Stanford's autonomous helicopters teach themselves how to fly

Stanford computer scientists have developed an artificial intelligence system that enables robotic helicopters to teach themselves to fly difficult stunts by watching other helicopters perform the same maneuvers. The result is an autonomous helicopter than can perform a complete airshow of complex tricks on its own.

Much more in the full article here.

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Comment by Scott James on September 2, 2008 at 3:41am
It's amazing what you can get out of a Basic Stamp these days! :)
Comment by Nullified on September 2, 2008 at 4:58am
Very impressive! Although I don't think they used a Basic Stamp for this, but they did mention that some of the calculations were done on the ground and commands transmitted wirelessly at 20Hz to the helicopter.
Comment by ionut on September 2, 2008 at 1:04pm
Nice.I presume the morons that pay tuition there support all these big boys toys :)

3D Robotics
Comment by Chris Anderson on September 2, 2008 at 1:35pm
Not quite. It's DARPA funded. Papers and more here.
Comment by Scott James on September 2, 2008 at 11:17pm
The Basic stamp comment was a joke! ;-)
Comment by Nullified on September 3, 2008 at 8:40am
Ok, fair enough :) It would be even more impressive (and funny) if they did actually use Basic stamps...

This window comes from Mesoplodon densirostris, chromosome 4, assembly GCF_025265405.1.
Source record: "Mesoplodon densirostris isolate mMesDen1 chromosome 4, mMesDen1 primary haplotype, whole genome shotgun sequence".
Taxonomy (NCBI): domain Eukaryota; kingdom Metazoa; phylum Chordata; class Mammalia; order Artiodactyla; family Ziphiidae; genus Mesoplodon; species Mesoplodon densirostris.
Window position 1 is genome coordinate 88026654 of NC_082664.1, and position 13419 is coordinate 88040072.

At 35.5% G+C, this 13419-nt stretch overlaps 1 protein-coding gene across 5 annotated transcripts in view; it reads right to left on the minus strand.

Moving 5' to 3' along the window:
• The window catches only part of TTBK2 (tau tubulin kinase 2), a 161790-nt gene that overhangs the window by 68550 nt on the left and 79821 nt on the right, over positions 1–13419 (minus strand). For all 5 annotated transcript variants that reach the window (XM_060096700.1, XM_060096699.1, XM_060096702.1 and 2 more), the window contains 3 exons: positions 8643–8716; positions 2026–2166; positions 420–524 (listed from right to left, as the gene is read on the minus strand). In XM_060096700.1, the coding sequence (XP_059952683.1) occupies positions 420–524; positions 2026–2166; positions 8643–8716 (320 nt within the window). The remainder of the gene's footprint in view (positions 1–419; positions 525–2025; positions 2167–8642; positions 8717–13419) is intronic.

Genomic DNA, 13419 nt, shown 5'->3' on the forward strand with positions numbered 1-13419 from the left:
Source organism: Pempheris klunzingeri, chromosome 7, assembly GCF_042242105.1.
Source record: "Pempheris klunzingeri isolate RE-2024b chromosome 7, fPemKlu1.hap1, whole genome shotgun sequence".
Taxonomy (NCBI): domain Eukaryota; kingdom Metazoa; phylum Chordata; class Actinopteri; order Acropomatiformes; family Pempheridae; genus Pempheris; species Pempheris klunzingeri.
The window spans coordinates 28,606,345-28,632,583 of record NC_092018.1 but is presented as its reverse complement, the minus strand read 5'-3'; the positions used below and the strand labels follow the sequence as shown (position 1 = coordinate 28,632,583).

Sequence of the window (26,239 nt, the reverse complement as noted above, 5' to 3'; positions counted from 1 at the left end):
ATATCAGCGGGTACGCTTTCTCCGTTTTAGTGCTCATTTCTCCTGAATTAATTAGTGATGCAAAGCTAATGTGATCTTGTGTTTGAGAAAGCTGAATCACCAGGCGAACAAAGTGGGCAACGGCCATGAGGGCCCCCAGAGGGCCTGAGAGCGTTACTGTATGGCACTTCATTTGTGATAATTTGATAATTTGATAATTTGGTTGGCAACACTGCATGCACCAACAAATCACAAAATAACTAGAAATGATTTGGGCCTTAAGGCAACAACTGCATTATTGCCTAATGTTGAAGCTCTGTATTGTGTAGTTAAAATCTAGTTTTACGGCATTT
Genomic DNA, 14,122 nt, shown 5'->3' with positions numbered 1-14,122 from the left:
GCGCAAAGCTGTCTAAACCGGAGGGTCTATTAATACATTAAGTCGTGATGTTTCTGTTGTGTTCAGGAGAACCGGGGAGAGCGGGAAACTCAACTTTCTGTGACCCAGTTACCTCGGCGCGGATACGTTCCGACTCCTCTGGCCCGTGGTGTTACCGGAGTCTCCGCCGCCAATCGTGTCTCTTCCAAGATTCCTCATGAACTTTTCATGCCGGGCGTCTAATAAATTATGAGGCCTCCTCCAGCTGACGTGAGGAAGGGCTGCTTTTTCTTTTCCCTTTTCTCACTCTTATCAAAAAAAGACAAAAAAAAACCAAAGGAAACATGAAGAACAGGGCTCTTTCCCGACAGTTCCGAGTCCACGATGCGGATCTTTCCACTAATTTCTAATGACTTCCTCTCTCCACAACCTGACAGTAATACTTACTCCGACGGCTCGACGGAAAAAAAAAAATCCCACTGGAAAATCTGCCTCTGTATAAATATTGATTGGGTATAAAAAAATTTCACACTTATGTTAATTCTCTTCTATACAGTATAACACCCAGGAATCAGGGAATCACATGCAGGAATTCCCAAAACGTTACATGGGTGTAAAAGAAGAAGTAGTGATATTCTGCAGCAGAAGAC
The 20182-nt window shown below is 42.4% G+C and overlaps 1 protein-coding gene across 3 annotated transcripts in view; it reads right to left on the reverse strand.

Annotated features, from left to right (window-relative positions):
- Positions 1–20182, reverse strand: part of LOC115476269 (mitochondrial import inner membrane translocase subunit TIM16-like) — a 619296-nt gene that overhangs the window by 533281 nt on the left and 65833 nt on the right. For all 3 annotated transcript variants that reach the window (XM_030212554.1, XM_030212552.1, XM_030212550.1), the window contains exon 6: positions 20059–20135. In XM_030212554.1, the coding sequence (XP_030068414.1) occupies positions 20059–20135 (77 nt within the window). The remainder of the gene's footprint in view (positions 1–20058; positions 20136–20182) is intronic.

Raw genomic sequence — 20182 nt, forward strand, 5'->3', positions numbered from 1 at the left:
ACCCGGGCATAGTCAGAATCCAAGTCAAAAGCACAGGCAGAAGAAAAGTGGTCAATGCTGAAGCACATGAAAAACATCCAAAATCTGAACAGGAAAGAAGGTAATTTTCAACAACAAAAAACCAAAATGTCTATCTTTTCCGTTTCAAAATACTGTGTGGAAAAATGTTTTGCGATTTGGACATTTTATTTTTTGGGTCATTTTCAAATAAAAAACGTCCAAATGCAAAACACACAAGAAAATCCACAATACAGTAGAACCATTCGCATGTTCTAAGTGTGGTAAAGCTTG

Comment by ionut on September 3, 2008 at 8:47am
I curious if anybody here will try something similar.Did they just used the prerecorded transmiter comands and create a statistical model ,or they also include the onboard sensors(gyro,GPS) ?
Comment by Howard Gordon on September 3, 2008 at 11:07am
They are using onboard inertial sensors. The news stories are somewhat misleading in describing the training process as "watching". There's no vision system component - it's all done by capturing the experienced operator's commands and correlating this with feedback from onboard sensors for each specific maneuver. I'm not minimizing the accomplishment - they have tackled a very complicated control problem with impressive results. However, it is unclear how far along in complete dynamic control, e.g. plotting a flight path using a 3D simulation model and feeding that directly into vehicle control, though certainly that has to be the ultimate goal.


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